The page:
Ray Collins is a miner and an amazing photographer of the oceans topography. Arthur Meyerson, juror of our recent exhibition “blue”, gave Ray his Juror’s Award for three of his seascapes. Ray has won many awards and accolades and was recently a short listed finalist for the prestigious Smithsonian Annual Photo Contest. It is hard to peruse social media these days without coming across Ray’s work. The following are three questions Kevin posed to Ray concerning his images.
Ray you certainly have made a splash in the photography world recently. Forgive the pun. Your images are being admired and debated all over social media and elsewhere. The four we had up in the last exhibition, “water,” were some of the most discussed we have ever hung. Could you please give us a little background and some insight into your process?
Basically, the image you see is the final link in a chain of events…
I spend hours, days or even weeks and months pouring over weather maps, checking storms, tides, wind, swell, temperature and light. From there I correlate all the information and see where along the coastline my best chances of dynamic waves will be. Most places aren’t user friendly and can often require scaling down cliffs along some treacherous coastlines to reach offshore reefs, usually in the dark so I can make the most of the golden morning light.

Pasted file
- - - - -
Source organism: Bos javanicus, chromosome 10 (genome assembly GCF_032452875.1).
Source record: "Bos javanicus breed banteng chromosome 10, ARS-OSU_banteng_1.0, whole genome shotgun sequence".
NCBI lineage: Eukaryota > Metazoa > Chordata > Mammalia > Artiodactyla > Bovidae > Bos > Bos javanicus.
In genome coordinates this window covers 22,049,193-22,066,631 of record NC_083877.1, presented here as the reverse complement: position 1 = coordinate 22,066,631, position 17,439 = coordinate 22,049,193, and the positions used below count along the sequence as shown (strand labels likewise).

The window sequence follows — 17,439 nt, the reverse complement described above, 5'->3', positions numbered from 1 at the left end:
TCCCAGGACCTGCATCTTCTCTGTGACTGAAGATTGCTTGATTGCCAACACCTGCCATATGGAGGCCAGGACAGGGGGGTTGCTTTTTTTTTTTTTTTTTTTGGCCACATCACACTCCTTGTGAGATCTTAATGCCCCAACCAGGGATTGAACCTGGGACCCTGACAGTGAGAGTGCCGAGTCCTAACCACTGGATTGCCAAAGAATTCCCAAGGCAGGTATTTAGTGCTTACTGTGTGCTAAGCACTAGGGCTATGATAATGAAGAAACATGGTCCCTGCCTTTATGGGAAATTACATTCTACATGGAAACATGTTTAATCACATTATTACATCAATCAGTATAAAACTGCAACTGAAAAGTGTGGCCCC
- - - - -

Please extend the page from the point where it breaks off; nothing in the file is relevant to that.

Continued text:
Having a heavy pro body camera inside a water housing with a prime telephoto lens can get very heavy at times and as the ocean is pulling and pushing you into and under the waves you have to then focus, compose, adjust shutterspeed, aperture and iso all while staying a float and out of danger, it can often all come unstuck…
But you have seen the end result.
And as long as I draw breath I will continue to push my own boundaries of image making.
Ray, I understand that you used to be a coal miner. Your photographs capture light emanating through and reflecting on water, transforming a wave into a prismatic solid on paper — a fixed phenomenon; no longer transitory or fleeting. Did your time underground in a world void of natural light inform or influence your photography?
Still am a coal miner in fact! I want to freeze the ephemeral. I want to show my relationship with the ocean as it is all I have ever known. I feel an intimacy when I am immersed and I want to show that. I’m not sure there is a direct parallel between coalmining and ocean photography, but in saying that… The photos have me woven through them, my interpretation, myself, and I’ve been working 12hr shifts underground for 12 years now so that has influenced me as a human and most probably transferred into the images I make. It would be cool to see a parallel universe of what my images would look like if I never worked in the mines, how different they might be. But tearing my knee at work underground in 2007 is what led me to buying my first camera so it’s an impossibility.
I know that you are a surfer, as someone that briefly dabbled at surfing as a young man, the two things that I took away from attempting to ride waves was the understanding of the raw power of moving water and the undeniable rhythm and cadence of breaking surf. Your photographs render the ocean beautifully static and solid. Is there something of rock here or am I overanalyzing?
That’s the beauty of art isn’t it, the interpretation that we each bring to an image. The way it makes us feel and the way it makes us draw from ourselves, our experiences and our understanding of life.
Check out Ray Collins on YouTube